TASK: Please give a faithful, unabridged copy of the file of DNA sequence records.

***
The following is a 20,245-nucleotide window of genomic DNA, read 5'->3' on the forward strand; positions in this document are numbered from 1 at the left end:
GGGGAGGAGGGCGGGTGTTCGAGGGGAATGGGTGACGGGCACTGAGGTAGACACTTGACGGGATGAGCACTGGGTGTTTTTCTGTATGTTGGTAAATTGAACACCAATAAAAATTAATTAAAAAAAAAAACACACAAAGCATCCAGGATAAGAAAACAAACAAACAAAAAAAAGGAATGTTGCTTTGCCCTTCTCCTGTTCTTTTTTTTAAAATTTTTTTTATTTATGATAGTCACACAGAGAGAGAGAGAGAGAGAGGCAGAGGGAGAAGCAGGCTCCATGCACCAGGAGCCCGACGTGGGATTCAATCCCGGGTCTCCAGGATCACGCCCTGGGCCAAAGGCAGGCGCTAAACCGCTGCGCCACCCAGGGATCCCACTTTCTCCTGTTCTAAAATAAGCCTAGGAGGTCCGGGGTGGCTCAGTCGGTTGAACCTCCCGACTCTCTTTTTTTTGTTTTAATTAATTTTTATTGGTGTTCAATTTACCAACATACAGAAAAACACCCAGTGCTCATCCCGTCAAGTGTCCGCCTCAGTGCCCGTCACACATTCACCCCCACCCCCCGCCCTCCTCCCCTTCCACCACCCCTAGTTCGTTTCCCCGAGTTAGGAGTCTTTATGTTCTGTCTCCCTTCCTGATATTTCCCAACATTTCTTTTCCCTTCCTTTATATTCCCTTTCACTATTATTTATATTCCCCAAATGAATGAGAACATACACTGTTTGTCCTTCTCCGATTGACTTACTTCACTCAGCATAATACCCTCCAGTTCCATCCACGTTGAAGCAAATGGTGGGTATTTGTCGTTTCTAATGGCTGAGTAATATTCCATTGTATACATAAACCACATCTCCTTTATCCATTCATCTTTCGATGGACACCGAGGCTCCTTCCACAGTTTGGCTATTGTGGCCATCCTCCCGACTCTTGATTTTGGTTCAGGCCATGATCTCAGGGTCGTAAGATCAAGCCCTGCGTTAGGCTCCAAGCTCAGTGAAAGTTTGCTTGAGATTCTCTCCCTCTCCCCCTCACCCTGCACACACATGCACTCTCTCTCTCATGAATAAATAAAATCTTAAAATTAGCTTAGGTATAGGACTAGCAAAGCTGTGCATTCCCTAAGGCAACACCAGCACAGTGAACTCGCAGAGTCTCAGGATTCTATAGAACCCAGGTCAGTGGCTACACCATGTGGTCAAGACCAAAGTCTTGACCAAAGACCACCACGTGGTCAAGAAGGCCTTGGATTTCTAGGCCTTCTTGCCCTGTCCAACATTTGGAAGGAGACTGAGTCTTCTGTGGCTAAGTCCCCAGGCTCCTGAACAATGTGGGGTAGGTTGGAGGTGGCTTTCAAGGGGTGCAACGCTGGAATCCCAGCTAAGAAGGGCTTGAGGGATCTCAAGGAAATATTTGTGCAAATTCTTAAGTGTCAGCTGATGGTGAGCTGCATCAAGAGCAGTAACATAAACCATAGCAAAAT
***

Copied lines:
The following is a 20,245-nucleotide window of genomic DNA, read 5'->3' on the forward strand; positions in this document are numbered from 1 at the left end:
GGGGAGGAGGGCGGGTGTTCGAGGGGAATGGGTGACGGGCACTGAGGTAGACACTTGACGGGATGAGCACTGGGTGTTTTTCTGTATGTTGGTAAATTGAACACCAATAAAAATTAATTAAAAAAAAAAACACACAAAGCATCCAGGATAAGAAAACAAACAAACAAAAAAAAGGAATGTTGCTTTGCCCTTCTCCTGTTCTTTTTTTTAAAATTTTTTTTATTTATGATAGTCACACAGAGAGAGAGAGAGAGAGAGGCAGAGGGAGAAGCAGGCTCCATGCACCAGGAGCCCGACGTGGGATTCAATCCCGGGTCTCCAGGATCACGCCCTGGGCCAAAGGCAGGCGCTAAACCGCTGCGCCACCCAGGGATCCCACTTTCTCCTGTTCTAAAATAAGCCTAGGAGGTCCGGGGTGGCTCAGTCGGTTGAACCTCCCGACTCTCTTTTTTTTGTTTTAATTAATTTTTATTGGTGTTCAATTTACCAACATACAGAAAAACACCCAGTGCTCATCCCGTCAAGTGTCCGCCTCAGTGCCCGTCACACATTCACCCCCACCCCCCGCCCTCCTCCCCTTCCACCACCCCTAGTTCGTTTCCCCGAGTTAGGAGTCTTTATGTTCTGTCTCCCTTCCTGATATTTCCCAACATTTCTTTTCCCTTCCTTTATATTCCCTTTCACTATTATTTATATTCCCCAAATGAATGAGAACATACACTGTTTGTCCTTCTCCGATTGACTTACTTCACTCAGCATAATACCCTCCAGTTCCATCCACGTTGAAGCAAATGGTGGGTATTTGTCGTTTCTAATGGCTGAGTAATATTCCATTGTATACATAAACCACATCTCCTTTATCCATTCATCTTTCGATGGACACCGAGGCTCCTTCCACAGTTTGGCTATTGTGGCCATCCTCCCGACTCTTGATTTTGGTTCAGGCCATGATCTCAGGGTCGTAAGATCAAGCCCTGCGTTAGGCTCCAAGCTCAGTGAAAGTTTGCTTGAGATTCTCTCCCTCTCCCCCTCACCCTGCACACACATGCACTCTCTCTCTCATGAATAAATAAAATCTTAAAATTAGCTTAGGTATAGGACTAGCAAAGCTGTGCATTCCCTAAGGCAACACCAGCACAGTGAACTCGCAGAGTCTCAGGATTCTATAGAACCCAGGTCAGTGGCTACACCATGTGGTCAAGACCAAAGTCTTGACCAAAGACCACCACGTGGTCAAGAAGGCCTTGGATTTCTAGGCCTTCTTGCCCTGTCCAACATTTGGAAGGAGACTGAGTCTTCTGTGGCTAAGTCCCCAGGCTCCTGAACAATGTGGGGTAGGTTGGAGGTGGCTTTCAAGGGGTGCAACGCTGGAATCCCAGCTAAGAAGGGCTTGAGGGATCTCAAGGAAATATTTGTGCAAATTCTTAAGTGTCAGCTGATGGTGAGCTGCATCAAGAGCAGTAACATAAACCATAGCAAAAT